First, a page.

Firmly in the "greatest player ever" conversation, Lawrence Taylor changed football. His unrivaled pass-rushing skill led the Giants to the mountaintop in the 1980s. Taylor had help. Leading forgettable Giants teams for years, Hall of Famer Harry Carson manned middle linebacker during Taylor's wrecking spree. They combined for a cool 19 Pro Bowls. New York's 3-4 defense also featured Carl Banks (1987 All-Pro) as Taylor's counterpart and Gary Reasons inside. Carson was there for the Giants' first Super Bowl in 1986; the other three carried the banner in 1990. This started Bill Belichick's ascent.
Taylor was one reason sack record-keeping began in 1982; the Shea Stadium tenants' defensive line was another. The Jets led the NFL in sacks (by 14) with 66 in 1981, with Mark Gastineau and Joe Klecko unofficially recording at least 20 apiece. While the flamboyant Gastineau and the versatile Klecko were the All-Pros, supporting actors Marty Lyons (the group's only first-round pick) and Abdul Salaam completed the quartet (and one of the best sports nicknames). Gastineau reached his peak with a still-should-be-a-record 22 sacks in 1984; he and Klecko helped the Jets to four playoff berths in six years.
For sheer talent, it is hard to rival the Raiders' best group. Between 1971-73, Oakland's starting offensive line housed four Hall of Famers. Hulking right tackle Bob Brown joined the team's Art Shell-Gene Upshaw-Jim Otto left side. For good measure, Hall of Famer Ron Mix stopped through in his final season (1971). Paving space for Daryle Lamonica (and then Ken Stabler), the Shell-Upshaw-Otto-Brown group earned 33 combined Pro Bowl invites (Otto, 10 All-Pros at center). This group faced off in epic playoff battles against the Steel Curtain, with Upshaw and Shell residing on future Raider Super Bowl lines.
The 1991 Eagles did not make the playoffs, but a dominant defense nearly willed that into existence. Philadelphia placed three defensive linemen — Reggie White, Clyde Simmons and Jerome Brown — on the '91 All-Pro first team. This front played together for five years. White (124 sacks as an Eagle) had stellar sidekicks after Simmons, an end, and Brown, a tackle, joined the legend in 1986 and '87, respectively. Their work helped the Eagles to three NFC brackets from 1988-90 and had the look of a long-lasting coalition. But Brown's 1992 death (and White's 1993 free-agency exit) dashed those hopes.
Joe Greene was the Steel Curtain's premier player, but the group operating behind him featured Pittsburgh's best talent array. Jack Ham, Jack Lambert and Andy Russell teamed up for a three-year stretch from 1974-76; the group appeared in seven combined Pro Bowls in that span, one that doubled as the dawn of Pittsburgh's dynasty. Ham has been called the greatest coverage linebacker ever; the technically sound six-time All-Pro intercepted 32 passes (third-most by a linebacker). Lambert (also six All-Pros) served as the Steel Curtain's enforcer. Russell peaked before the Hall of Famers arrived but made seven Pro Bowls.
All due respect to the 49ers' "Million Dollar Backfield" of the mid-1950s, two of the game's 10 best quarterbacks played on the same team for six years. And Steve Young was not a pure backup. Joe Montana's injury issues, and Bill Walsh not settling a years-long quarterback controversy, created an unfathomable depth chart. Though both were three-time All-Pros, Montana delivered quarterback masterclasses in the '80s — peaking in an otherworldly '89 season — and was at the controls of the 49er dynasty's zenith. And the apprentice kept the car in high gear in the 1990s.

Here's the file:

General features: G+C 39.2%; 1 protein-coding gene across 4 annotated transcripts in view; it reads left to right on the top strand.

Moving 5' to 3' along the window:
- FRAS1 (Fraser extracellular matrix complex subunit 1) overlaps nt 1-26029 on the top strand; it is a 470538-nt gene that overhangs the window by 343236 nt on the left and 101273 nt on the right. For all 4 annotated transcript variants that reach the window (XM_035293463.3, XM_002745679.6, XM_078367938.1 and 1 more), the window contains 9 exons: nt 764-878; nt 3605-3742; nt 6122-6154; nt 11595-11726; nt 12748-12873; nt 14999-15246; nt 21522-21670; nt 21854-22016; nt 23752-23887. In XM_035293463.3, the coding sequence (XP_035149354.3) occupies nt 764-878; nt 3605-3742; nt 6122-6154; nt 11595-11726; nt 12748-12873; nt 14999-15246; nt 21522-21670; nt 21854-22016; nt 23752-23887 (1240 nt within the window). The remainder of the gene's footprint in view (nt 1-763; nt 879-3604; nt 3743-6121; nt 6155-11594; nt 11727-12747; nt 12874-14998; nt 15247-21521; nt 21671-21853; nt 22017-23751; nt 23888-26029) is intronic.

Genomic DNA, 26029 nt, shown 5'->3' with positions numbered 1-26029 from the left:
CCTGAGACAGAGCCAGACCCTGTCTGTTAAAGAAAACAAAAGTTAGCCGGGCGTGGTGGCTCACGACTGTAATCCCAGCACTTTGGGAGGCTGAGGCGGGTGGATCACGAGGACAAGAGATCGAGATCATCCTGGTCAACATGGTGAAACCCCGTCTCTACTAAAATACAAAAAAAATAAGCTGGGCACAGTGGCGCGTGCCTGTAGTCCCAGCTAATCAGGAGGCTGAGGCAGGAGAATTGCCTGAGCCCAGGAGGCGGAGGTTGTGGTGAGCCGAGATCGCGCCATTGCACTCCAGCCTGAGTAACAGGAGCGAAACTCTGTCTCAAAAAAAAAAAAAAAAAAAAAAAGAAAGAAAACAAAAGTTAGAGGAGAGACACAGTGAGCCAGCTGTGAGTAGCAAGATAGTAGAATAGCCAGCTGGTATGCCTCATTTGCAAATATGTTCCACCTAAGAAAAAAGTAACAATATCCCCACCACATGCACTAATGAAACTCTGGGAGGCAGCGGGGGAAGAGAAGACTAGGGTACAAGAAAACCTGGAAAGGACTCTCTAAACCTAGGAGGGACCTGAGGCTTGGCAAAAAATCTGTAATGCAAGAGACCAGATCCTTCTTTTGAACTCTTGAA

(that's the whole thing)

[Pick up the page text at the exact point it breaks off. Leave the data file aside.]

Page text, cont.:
A well-constructed secondary provided the foundation for the Seahawks' apex. Earl Thomas and Kam Chancellor complemented each other, one a rangy safety ideal for modern football and the other an old-school box menace. Richard Sherman, as you may recall, was this unit's hype man. Operating in Pete Carroll's Cover-3, with a revolving door at right cornerback, the lanky cover man patrolled his side as well as anyone during the mid-2010s. Seattle's defense dominated one Super Bowl and did enough to win another, but injuries and team in-fighting separated this famed back line.
Only nitpicking can reveal weaknesses on the Bucs' early-aughts defenses. Well-stocked on each level, Tampa Bay paired a Hall of Fame defensive tackle with a dynamic edge rusher. Simeon Rice arrived in 2001, after toiling in Arizona for years, and formed an optimal inside-outside duo with Warren Sapp. Rice stepped right in with consecutive 15-sack slates his first two years. Booger McFarland and Greg Spires rounded out the Bucs' D-line, which helped the 2002 champion team form one of the league's greatest defenses. The '02 Bucs scored nine defensive touchdowns, including three in Super Bowl XXXVII.
This collection featured no Hall of Famers, like various Oiler lines did, but it was deep and helped Warren Moon to Canton. Drew Hill, Ernest Givins, Haywood Jeffires and Curtis Duncan were Moon's top weapons on the Oilers' run-and-shoot offenses. Save for Jeffires, diminutive talents were Moon's chain-movers. Each a Pro Bowler at one point, their legacy remains. The Oilers zoomed to seven straight playoff brackets from 1987-93. In '90, all four wideouts posted at least 750 yards; in '92, three of them made the Pro Bowl. Givins, Hill and Jeffires still sit atop the primary Oilers/Titans' receiving categories.
Helping the Redskins win three Super Bowls with three quarterbacks, "The Hogs" were the franchise's defining group. "Hogs" version 1.0 featured Hall of Fame guard Russ Grimm and All-Pro tackle Joe Jacoby, opening lanes for John Riggins in Super Bowl XVII (and in his record-setting 1983) and helping Joe Theismann to MVP that year. Both Grimm and Jacoby (and Pro Bowlers Mark May and Jeff Bostic) were on the '87 line that turned Timmy Smith from random running back to Super Bowl record holder. Grimm and Jacoby collected three rings, the last coming in the Redskins' tour de force 1991.